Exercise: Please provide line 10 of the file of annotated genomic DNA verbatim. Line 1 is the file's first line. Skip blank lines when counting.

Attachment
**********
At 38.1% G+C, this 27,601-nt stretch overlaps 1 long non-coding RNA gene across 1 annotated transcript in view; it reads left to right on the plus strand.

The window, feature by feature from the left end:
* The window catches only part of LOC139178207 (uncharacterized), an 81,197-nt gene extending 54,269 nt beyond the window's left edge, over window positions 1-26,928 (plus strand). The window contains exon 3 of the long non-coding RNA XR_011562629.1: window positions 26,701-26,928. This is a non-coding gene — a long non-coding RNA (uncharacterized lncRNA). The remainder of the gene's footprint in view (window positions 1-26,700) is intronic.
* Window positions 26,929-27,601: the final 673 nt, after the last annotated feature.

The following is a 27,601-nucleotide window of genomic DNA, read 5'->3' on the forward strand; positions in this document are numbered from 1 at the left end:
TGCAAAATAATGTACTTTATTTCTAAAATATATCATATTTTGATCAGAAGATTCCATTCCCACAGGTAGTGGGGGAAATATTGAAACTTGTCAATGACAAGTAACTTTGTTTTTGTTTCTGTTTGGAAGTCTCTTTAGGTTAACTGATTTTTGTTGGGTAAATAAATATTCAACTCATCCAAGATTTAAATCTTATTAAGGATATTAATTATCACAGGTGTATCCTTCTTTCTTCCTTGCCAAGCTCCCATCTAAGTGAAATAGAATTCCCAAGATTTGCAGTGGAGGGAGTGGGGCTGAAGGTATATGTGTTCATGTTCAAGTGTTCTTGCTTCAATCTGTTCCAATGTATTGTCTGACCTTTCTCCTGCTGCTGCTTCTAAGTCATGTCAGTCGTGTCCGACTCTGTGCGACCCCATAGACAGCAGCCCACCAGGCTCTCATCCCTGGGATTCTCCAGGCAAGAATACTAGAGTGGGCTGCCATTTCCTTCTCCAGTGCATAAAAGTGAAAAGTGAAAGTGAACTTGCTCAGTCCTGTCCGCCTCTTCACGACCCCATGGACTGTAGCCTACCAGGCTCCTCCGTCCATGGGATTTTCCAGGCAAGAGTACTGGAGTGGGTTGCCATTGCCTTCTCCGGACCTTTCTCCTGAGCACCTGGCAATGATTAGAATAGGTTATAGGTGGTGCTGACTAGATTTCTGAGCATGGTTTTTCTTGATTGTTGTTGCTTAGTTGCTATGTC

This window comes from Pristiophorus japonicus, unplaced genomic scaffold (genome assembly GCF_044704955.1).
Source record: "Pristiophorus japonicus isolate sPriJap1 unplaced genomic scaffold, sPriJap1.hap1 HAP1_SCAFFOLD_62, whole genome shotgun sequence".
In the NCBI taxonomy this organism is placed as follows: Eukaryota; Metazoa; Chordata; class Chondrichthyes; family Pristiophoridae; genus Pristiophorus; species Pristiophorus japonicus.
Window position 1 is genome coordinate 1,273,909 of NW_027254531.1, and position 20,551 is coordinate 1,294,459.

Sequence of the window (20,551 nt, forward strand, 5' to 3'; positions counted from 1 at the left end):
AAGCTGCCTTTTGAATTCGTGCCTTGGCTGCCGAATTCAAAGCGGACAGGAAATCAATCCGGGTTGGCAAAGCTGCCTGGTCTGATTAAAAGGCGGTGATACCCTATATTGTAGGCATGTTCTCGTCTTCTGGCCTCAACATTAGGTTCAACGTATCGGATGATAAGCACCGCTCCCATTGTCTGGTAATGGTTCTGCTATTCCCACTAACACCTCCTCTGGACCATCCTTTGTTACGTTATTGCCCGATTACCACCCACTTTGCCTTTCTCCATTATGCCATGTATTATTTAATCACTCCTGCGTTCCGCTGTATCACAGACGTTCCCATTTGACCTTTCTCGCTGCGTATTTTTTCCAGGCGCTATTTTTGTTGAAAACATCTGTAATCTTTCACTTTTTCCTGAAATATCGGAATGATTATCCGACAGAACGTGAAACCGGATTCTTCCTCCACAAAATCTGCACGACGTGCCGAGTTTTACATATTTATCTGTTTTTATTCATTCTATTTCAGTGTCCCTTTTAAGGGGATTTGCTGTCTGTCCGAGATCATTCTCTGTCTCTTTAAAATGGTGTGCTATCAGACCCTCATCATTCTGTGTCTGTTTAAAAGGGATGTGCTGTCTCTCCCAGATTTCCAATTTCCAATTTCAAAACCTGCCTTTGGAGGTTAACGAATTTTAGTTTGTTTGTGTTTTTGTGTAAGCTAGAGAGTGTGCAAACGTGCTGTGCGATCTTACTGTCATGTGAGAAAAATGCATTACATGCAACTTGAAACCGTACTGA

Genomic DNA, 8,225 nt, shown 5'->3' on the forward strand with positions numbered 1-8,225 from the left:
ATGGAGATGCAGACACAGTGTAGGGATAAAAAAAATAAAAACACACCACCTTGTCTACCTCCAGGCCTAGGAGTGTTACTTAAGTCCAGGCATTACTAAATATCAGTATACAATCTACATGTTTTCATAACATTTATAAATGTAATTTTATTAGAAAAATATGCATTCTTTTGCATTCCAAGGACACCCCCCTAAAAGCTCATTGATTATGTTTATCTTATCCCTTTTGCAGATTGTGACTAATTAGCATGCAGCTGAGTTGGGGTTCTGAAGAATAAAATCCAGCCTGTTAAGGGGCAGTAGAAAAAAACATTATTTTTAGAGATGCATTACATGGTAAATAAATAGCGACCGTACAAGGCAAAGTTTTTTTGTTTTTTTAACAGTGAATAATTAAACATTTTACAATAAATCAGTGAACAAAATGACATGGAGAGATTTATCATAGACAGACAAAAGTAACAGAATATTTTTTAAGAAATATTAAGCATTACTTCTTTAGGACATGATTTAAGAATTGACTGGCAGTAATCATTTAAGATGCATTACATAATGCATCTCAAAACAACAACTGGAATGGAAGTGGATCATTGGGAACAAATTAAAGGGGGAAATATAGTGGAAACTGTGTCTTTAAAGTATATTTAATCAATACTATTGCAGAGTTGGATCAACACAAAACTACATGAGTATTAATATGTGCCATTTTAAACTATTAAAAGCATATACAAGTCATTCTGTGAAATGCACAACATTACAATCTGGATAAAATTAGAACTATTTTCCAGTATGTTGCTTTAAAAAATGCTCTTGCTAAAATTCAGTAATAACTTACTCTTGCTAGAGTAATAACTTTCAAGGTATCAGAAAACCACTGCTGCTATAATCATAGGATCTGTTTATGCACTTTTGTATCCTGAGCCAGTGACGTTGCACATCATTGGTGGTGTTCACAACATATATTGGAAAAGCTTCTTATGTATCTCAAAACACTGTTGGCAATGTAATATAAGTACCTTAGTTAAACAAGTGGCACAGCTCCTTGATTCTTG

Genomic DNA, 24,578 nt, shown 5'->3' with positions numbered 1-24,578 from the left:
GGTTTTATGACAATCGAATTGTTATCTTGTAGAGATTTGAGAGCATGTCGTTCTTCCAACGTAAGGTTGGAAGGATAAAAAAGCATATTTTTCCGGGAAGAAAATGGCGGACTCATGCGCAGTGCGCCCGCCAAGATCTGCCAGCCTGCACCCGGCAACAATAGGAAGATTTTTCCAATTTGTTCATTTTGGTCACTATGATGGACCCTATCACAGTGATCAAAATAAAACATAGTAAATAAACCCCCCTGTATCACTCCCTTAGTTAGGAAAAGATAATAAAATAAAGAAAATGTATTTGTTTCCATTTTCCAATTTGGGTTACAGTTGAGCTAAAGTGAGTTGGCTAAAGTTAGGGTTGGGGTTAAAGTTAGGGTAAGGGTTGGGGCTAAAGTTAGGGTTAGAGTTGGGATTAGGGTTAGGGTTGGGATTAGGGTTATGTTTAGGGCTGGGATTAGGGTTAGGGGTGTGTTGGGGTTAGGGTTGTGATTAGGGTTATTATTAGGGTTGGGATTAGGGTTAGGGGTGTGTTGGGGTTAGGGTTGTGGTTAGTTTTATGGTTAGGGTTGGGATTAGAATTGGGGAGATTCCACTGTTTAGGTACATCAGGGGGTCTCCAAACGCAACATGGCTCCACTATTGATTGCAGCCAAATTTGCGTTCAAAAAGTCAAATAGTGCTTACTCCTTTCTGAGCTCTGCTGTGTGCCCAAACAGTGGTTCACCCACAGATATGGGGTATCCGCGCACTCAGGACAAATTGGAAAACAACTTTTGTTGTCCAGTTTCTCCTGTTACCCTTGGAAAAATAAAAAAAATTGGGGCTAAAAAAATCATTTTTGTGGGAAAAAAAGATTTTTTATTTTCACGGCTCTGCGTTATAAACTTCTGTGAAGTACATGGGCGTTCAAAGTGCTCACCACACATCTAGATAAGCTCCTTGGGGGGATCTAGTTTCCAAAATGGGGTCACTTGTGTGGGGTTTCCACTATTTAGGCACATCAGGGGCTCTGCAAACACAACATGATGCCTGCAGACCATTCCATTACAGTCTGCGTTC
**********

Window position 1 is genome coordinate 1,273,909 of NW_027254531.1, and position 20,551 is coordinate 1,294,459.